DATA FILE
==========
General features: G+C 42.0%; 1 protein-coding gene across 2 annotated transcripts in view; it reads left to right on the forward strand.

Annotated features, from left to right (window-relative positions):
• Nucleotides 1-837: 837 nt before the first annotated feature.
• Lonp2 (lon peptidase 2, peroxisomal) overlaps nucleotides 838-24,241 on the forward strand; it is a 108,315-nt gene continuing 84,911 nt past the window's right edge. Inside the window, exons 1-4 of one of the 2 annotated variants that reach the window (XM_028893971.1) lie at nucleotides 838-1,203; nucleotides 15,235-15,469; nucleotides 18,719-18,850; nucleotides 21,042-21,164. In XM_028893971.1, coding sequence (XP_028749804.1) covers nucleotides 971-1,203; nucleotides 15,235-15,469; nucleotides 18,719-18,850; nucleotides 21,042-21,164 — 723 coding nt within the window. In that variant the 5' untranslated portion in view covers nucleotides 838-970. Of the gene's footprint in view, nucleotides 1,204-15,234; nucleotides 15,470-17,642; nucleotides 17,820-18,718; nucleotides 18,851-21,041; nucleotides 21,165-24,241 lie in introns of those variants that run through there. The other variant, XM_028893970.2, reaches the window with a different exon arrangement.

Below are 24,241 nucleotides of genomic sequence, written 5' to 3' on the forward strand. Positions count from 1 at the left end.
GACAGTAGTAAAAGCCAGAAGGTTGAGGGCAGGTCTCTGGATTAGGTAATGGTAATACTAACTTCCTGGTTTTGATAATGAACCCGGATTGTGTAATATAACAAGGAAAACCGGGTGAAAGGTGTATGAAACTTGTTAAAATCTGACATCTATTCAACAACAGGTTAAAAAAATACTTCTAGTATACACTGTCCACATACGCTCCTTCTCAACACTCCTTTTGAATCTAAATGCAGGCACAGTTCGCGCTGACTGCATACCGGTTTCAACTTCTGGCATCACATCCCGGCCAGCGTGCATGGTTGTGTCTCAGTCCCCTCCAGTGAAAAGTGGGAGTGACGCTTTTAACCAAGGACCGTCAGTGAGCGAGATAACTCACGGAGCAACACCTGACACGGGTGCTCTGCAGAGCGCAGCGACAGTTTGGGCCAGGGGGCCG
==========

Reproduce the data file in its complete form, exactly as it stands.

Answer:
General features: G+C 42.0%; 1 protein-coding gene across 2 annotated transcripts in view; it reads left to right on the forward strand.

Annotated features, from left to right (window-relative positions):
• Nucleotides 1-837: 837 nt before the first annotated feature.
• Lonp2 (lon peptidase 2, peroxisomal) overlaps nucleotides 838-24,241 on the forward strand; it is a 108,315-nt gene continuing 84,911 nt past the window's right edge. Inside the window, exons 1-4 of one of the 2 annotated variants that reach the window (XM_028893971.1) lie at nucleotides 838-1,203; nucleotides 15,235-15,469; nucleotides 18,719-18,850; nucleotides 21,042-21,164. In XM_028893971.1, coding sequence (XP_028749804.1) covers nucleotides 971-1,203; nucleotides 15,235-15,469; nucleotides 18,719-18,850; nucleotides 21,042-21,164 — 723 coding nt within the window. In that variant the 5' untranslated portion in view covers nucleotides 838-970. Of the gene's footprint in view, nucleotides 1,204-15,234; nucleotides 15,470-17,642; nucleotides 17,820-18,718; nucleotides 18,851-21,041; nucleotides 21,165-24,241 lie in introns of those variants that run through there. The other variant, XM_028893970.2, reaches the window with a different exon arrangement.

Below are 24,241 nucleotides of genomic sequence, written 5' to 3' on the forward strand. Positions count from 1 at the left end.
GACAGTAGTAAAAGCCAGAAGGTTGAGGGCAGGTCTCTGGATTAGGTAATGGTAATACTAACTTCCTGGTTTTGATAATGAACCCGGATTGTGTAATATAACAAGGAAAACCGGGTGAAAGGTGTATGAAACTTGTTAAAATCTGACATCTATTCAACAACAGGTTAAAAAAATACTTCTAGTATACACTGTCCACATACGCTCCTTCTCAACACTCCTTTTGAATCTAAATGCAGGCACAGTTCGCGCTGACTGCATACCGGTTTCAACTTCTGGCATCACATCCCGGCCAGCGTGCATGGTTGTGTCTCAGTCCCCTCCAGTGAAAAGTGGGAGTGACGCTTTTAACCAAGGACCGTCAGTGAGCGAGATAACTCACGGAGCAACACCTGACACGGGTGCTCTGCAGAGCGCAGCGACAGTTTGGGCCAGGGGGCCG